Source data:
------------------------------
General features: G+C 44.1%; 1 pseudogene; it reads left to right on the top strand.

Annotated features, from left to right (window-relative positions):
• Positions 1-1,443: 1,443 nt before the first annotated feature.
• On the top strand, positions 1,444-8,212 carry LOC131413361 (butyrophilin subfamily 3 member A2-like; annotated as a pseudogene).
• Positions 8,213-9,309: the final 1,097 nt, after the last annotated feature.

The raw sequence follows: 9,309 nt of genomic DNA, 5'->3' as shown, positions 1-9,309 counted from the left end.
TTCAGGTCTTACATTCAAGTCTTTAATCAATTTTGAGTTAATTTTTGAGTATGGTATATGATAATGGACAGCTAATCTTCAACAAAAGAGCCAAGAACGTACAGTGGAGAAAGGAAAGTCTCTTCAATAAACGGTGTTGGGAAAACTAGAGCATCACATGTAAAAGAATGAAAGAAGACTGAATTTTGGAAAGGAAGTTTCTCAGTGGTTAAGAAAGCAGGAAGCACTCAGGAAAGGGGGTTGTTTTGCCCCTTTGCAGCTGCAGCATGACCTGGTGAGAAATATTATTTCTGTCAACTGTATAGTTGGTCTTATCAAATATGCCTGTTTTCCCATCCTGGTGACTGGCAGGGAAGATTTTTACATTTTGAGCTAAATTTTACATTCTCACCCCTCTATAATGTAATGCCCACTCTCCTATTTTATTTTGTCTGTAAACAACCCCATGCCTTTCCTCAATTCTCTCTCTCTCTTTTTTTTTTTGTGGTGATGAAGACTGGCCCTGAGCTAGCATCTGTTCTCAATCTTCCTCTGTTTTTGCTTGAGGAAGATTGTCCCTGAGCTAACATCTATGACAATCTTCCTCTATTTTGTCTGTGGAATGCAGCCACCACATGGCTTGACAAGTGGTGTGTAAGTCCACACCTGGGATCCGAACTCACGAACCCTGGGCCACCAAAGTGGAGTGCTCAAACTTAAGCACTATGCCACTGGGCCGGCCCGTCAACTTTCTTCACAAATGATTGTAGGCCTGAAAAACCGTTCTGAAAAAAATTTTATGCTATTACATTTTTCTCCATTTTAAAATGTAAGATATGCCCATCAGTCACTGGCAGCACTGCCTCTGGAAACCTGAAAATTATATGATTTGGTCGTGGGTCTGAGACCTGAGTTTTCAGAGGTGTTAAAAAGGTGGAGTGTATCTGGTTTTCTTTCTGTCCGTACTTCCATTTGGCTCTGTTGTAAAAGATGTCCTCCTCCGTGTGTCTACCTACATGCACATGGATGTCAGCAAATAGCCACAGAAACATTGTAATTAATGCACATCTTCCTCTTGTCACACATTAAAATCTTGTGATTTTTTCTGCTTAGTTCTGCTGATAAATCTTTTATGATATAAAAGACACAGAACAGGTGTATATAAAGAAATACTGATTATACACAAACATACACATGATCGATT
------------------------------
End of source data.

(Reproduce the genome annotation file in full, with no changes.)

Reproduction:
General features: G+C 44.1%; 1 pseudogene; it reads left to right on the top strand.

Annotated features, from left to right (window-relative positions):
• Positions 1-1,443: 1,443 nt before the first annotated feature.
• On the top strand, positions 1,444-8,212 carry LOC131413361 (butyrophilin subfamily 3 member A2-like; annotated as a pseudogene).
• Positions 8,213-9,309: the final 1,097 nt, after the last annotated feature.

The raw sequence follows: 9,309 nt of genomic DNA, 5'->3' as shown, positions 1-9,309 counted from the left end.
TTCAGGTCTTACATTCAAGTCTTTAATCAATTTTGAGTTAATTTTTGAGTATGGTATATGATAATGGACAGCTAATCTTCAACAAAAGAGCCAAGAACGTACAGTGGAGAAAGGAAAGTCTCTTCAATAAACGGTGTTGGGAAAACTAGAGCATCACATGTAAAAGAATGAAAGAAGACTGAATTTTGGAAAGGAAGTTTCTCAGTGGTTAAGAAAGCAGGAAGCACTCAGGAAAGGGGGTTGTTTTGCCCCTTTGCAGCTGCAGCATGACCTGGTGAGAAATATTATTTCTGTCAACTGTATAGTTGGTCTTATCAAATATGCCTGTTTTCCCATCCTGGTGACTGGCAGGGAAGATTTTTACATTTTGAGCTAAATTTTACATTCTCACCCCTCTATAATGTAATGCCCACTCTCCTATTTTATTTTGTCTGTAAACAACCCCATGCCTTTCCTCAATTCTCTCTCTCTCTTTTTTTTTTTGTGGTGATGAAGACTGGCCCTGAGCTAGCATCTGTTCTCAATCTTCCTCTGTTTTTGCTTGAGGAAGATTGTCCCTGAGCTAACATCTATGACAATCTTCCTCTATTTTGTCTGTGGAATGCAGCCACCACATGGCTTGACAAGTGGTGTGTAAGTCCACACCTGGGATCCGAACTCACGAACCCTGGGCCACCAAAGTGGAGTGCTCAAACTTAAGCACTATGCCACTGGGCCGGCCCGTCAACTTTCTTCACAAATGATTGTAGGCCTGAAAAACCGTTCTGAAAAAAATTTTATGCTATTACATTTTTCTCCATTTTAAAATGTAAGATATGCCCATCAGTCACTGGCAGCACTGCCTCTGGAAACCTGAAAATTATATGATTTGGTCGTGGGTCTGAGACCTGAGTTTTCAGAGGTGTTAAAAAGGTGGAGTGTATCTGGTTTTCTTTCTGTCCGTACTTCCATTTGGCTCTGTTGTAAAAGATGTCCTCCTCCGTGTGTCTACCTACATGCACATGGATGTCAGCAAATAGCCACAGAAACATTGTAATTAATGCACATCTTCCTCTTGTCACACATTAAAATCTTGTGATTTTTTCTGCTTAGTTCTGCTGATAAATCTTTTATGATATAAAAGACACAGAACAGGTGTATATAAAGAAATACTGATTATACACAAACATACACATGATCGATT